In its mission to bring Chinese contemporary art to the broader Asia region and the world, Hanart TZ Gallery participates in several major art fairs. These include Hong Kong’s Fine Art Asia and Ink Asia; Art Basel in Hong Kong, Miami Beach, and Basel; Taipei Dangdai; Abu Dhabi Art; The Armory Show, New York; and West Bund Art & Design, Shanghai. The gallery also fosters the spread of knowledge and dialogue around contemporary Asian art through pan-Asian talks and discussions hosted by the gallery, and the production of a variety of literature (producing over 100 publications in the last 30 years). In 2015, the gallery published a seminal study of Chinese art from the past century, 3 Parallel Artworlds: 100 Art Things from Chinese Modern History, featuring writing by 14 international scholars examining 100 works by Chinese artists.
Political turmoil poses an additional challenge for initiatives such as UNSCHEDULED, announced today.
As Hong Kong gradually opens up after months of lockdown, this lowdown provides a selection of exhibitions taking place throughout the summer.
Taipei Connections seeks to build a bridge between galleries and collectors separated by COVID-19.
Ho Sin Tung's Swampland at Hong Kong's Hanart TZ Gallery 'quietly alludes to the city's concrete-surfaced wetlands amidst references to the boggy political slough that recent social unrest has struggled against', writes Emily Verla Bovino.
Singaporean artist Sim Chi Yin has brought her exhibition about Chinese communists to Hong Kong just when anti-Chinese Communist sentiment is running high in the semi-autonomous city. One Day We'll Understand is about the Malayan Emergency, the 1948-60 communist guerilla war fought in the Federation of Malaya before and after independence from...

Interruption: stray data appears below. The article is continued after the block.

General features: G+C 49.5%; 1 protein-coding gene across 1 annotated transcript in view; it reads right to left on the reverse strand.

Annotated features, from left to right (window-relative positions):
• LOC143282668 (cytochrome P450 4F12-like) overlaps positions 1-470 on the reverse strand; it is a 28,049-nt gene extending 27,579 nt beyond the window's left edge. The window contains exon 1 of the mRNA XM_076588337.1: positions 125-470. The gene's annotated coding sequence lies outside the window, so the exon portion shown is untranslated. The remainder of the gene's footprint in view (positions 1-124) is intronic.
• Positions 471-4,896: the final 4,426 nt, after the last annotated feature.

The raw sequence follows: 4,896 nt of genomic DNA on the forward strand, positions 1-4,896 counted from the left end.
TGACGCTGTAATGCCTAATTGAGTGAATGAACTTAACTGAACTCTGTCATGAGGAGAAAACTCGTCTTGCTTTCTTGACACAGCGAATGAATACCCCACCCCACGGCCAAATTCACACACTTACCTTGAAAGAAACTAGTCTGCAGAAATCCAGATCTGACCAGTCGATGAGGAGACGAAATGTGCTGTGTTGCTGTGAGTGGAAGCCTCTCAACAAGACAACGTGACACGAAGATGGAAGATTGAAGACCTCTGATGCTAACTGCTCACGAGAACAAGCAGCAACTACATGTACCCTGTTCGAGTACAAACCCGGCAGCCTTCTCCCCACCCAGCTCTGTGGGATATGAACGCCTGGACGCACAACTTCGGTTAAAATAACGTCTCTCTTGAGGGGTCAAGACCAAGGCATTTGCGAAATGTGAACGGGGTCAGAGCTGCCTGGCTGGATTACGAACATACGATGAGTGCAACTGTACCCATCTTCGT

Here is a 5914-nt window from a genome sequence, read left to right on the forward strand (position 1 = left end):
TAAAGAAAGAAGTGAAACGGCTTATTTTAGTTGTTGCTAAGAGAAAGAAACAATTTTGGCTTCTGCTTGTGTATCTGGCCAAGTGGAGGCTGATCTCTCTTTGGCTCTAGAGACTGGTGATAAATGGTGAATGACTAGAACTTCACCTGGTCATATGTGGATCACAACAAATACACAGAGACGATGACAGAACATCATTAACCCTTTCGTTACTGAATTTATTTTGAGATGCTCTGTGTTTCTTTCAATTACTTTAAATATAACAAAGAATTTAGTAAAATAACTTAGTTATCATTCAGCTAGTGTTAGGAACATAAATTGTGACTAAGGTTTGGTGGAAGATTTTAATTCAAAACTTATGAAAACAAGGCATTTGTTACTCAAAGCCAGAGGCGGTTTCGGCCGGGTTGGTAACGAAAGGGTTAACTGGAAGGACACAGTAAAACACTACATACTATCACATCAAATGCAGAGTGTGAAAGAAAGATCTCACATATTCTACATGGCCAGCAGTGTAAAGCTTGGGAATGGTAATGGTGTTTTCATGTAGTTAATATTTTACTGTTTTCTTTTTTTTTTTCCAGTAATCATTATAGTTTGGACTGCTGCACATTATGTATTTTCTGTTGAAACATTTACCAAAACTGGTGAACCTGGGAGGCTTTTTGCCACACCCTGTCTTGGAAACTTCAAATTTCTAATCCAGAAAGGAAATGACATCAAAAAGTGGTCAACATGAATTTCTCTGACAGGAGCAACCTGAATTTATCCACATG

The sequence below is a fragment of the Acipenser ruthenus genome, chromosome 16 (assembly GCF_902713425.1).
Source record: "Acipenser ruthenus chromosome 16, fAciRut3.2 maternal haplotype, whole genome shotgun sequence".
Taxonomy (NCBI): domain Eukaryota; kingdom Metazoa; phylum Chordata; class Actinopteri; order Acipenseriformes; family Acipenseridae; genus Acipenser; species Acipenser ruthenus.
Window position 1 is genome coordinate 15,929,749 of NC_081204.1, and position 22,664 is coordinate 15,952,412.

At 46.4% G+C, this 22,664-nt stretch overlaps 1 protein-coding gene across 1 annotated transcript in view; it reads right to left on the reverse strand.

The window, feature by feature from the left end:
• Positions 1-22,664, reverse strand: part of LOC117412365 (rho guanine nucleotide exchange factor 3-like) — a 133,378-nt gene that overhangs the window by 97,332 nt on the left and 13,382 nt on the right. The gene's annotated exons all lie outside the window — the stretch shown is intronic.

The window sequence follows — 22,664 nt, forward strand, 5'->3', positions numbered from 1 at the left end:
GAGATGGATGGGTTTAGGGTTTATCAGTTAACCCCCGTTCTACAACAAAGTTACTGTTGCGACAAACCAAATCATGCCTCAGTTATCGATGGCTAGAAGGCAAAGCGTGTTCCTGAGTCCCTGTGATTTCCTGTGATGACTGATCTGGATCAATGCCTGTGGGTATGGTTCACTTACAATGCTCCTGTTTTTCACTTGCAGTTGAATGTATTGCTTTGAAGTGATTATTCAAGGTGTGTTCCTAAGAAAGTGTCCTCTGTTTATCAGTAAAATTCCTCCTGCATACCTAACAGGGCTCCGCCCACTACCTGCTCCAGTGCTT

I feel quieted in Emily Cheng's studio — to the point where I wondered, afterwards, if I'd even posed questions. A fountain is gurgling, and she has set out beer and snacks. The paintings invite reflection more than commentary. I had visited her studio more than 10 years ago, and at the time felt that she was a painter whose work fell...
With his thick-rimmed glasses, Mandarin-collar jacket and broad smile, Johnson Chang is an instantly recognisable figure at many of Hong Kong's art events—but he's famous for far more than his fashion sense.
Luo Ying is a purist. The professor of traditional Chinese painting practises what she teaches: her classical ink landscape paintings borrow techniques and styles of brushwork used as far back as the Song dynasty (960 – 1279AD).
In Illuminated Presence, Hong Kong Arts Centre presents a powerful and moving exhibition of works by the late Taiwan master painter and calligrapher YEH Shih-Chiang (1926-2012). The exhibition is accompanied by a new series of interpretative works by photography-based artist YEH Wei-Li from Taiwan, created in response to Yeh Shih-chiang’s...
In this video Artshare.com talks with leading expert and Chinese contemporary art pioneer, Johnson Chang Tsong-zung. We discuss his gallery, Hanart TZ, his views on the market, on the Hong Kong art scene and much more.
We have sent you an email containing a link to reset your password. Simply click the link and enter your new password to complete this process.
Scan the QR Code via WeChat to follow Ocula's official account.